Students close a digital teaching gap at CBS: “It’s a way for us to become fit for the future”
The new student organization TechLabs wants to equip CBS students with basic knowledge in artificial intelligence, web development and data science. “Microsoft Office skills aren’t enough anymore,” says one of the founders, who thinks that CBS is lagging behind when it comes to teaching tech-related courses.
Today, more and more jobs require some knowledge of different digital technologies, like artificial intelligence, big data or programming. So what do you do, if you don’t think your university is equipping you with that knowledge? Well, you start up your own ‘school.’
A group of six students from CBS have founded the new student organization TechLabs, which aims to teach CBS students coding skills within the fields of artificial intelligence, data science and web development.
“Microsoft Office is simply not sufficient anymore. Having knowledge about the different digital technologies out there is a way to become fit for the future,” says Felix Riess, who studies the Master in Management of Innovation and Business Development and is the co-founder of TechLabs.
This autumn, TechLabs will enroll the first class of students who can choose one of three tracks: web development, data science and artificial intelligence. During a semester, the students admitted to the tracks will complete online courses within their field of interest, meet and discuss with other students, talk to experts from the industry and finish their chosen track with a project.
“It’s not that the students are full stack developers when they’ve done 16 weeks at TechLabs, but they get an understanding of what’s feasible with the technologies available. And they’ll be able to ask the right and critical questions and not just follow the lead,” says Felix Riess.
Both Felix Riess and his co-founder Bent Carl Christensen, who studies the Master in International Business, find it frustrating that CBS doesn’t have courses that give them a basic understanding of some of the new digital technologies available out there.
“When I went on exchange, I saw that my new university had courses about programming, but I wasn’t allowed to take them because it didn’t match my education at CBS, which I thought was a little weird,” says Bent Carl Christensen.
Felix Riess adds:
“I think CBS is lagging behind here, for sure,” he says and explains that they’ve been in contact with the Associate Dean of Digital Transformation, Till Winkler and the Dean of Education, Gregor Halff about the issue.
“CBS is actually aware of this, and we are grateful that our initiative has been welcomed by CBS officials,” says Felix Riess.
TechLabs is your tech buddy
Bent Carl Christensen and Felix Riess are, however, not the only ones who thought CBS needed more tech-related courses.
In a short period of time, CBS Students received several inquiries from students with similar ideas on establishing a student organization focusing on teaching students tech-related skills.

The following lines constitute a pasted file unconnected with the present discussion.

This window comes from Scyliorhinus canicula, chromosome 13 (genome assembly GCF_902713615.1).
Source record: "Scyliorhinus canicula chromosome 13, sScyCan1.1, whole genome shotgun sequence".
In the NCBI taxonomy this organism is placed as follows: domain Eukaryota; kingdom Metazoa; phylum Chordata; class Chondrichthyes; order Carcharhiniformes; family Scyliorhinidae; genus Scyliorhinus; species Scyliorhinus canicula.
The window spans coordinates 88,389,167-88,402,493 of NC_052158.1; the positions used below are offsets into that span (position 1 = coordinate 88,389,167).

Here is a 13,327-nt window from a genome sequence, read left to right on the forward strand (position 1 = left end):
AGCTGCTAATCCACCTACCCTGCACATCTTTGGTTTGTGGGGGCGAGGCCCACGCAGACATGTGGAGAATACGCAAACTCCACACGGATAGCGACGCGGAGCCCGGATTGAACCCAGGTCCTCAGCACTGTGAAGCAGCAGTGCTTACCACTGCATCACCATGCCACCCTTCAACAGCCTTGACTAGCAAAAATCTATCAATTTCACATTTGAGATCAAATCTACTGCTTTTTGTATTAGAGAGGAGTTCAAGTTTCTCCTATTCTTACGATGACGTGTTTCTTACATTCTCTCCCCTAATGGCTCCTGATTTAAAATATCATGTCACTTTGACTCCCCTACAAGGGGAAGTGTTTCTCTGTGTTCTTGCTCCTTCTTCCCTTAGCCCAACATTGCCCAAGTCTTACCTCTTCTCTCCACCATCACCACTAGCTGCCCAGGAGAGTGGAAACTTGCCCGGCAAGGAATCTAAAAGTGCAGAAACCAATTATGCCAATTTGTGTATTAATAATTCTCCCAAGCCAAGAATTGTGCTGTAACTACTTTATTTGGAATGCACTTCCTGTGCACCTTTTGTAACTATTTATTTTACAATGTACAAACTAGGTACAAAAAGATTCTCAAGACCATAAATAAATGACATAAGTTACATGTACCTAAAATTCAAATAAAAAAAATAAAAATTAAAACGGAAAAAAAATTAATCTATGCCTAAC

“The same day I approached CBS Students with my idea, they received an email about the exact same thing from another student,” explains Bent Carl Christensen.
So instead of establishing several student organizations with the same aim, CBS Students brought the students together, and this was how TechLabs came into being.
Felix Riess explains that TechLabs’ foundation is based on three pillars with the aim of creating a whole ecosystem around the organization.
The first pillar is the online courses that are handpicked to match the individual student’s needs. The second pillar is the community that naturally rises from the organization. And the third is the project that the students will have to showcase at the end of the semester.
“As it is right now, many students might be interested in taking online courses within these fields, but they have to pay for them, and the completion rate is less than 10 percent sometimes. It’s like going to the gym after New Year’s. If you don’t have a buddy to drag along, it’s hard to stay motivated,” says Bent Carl Christensen.
Felix Riess explains that the partnership with Milestone Systems allows, among other things, TechLabs to offer the coding classes at no cost to the students. The courses offered have been specifically selected and verified by tech-savvy students from the University of Münster in Germany where Felix Riess did his bachelor.
TechLabs is just like an appetizer for things that are tech-relatedFelix Riess
“We basically just want to help students who are in the same situation as us,” says Felix Riess and continues:
“Also, we ask students to finish off their semester at Techlabs with a project. Applying what they’ve learned in this way helps students to understand how to use these competences.”
During the semester, the enrolled students will be invited to different talks, debates and workshops with partners and experts. Furthermore, each of the three tracks is paired with a few mentors who have a deep knowledge of the field.
Creating a tech community
Felix Riess and Bent Carl Christensen have both taken introductory courses in the coding language Python. They hope that TechLabs can offer other CBS students, who are beginners just like themselves, a place to starte their own digital journey, so that they can continue on their own from there.
“TechLabs is for everyone with just a slight interest in tech. TechLabs is just like an appetizer for things that are tech-related. We hope that the enrolled students will see that it’s not rocket science and that there are other students out there with similar interests,” says Felix Riess and explains that other members of the TechLabs team have way more experience with different technologies than them.
Bent Carl Christensen adds:
“Hopefully, we can create a strong tech community here at CBS.”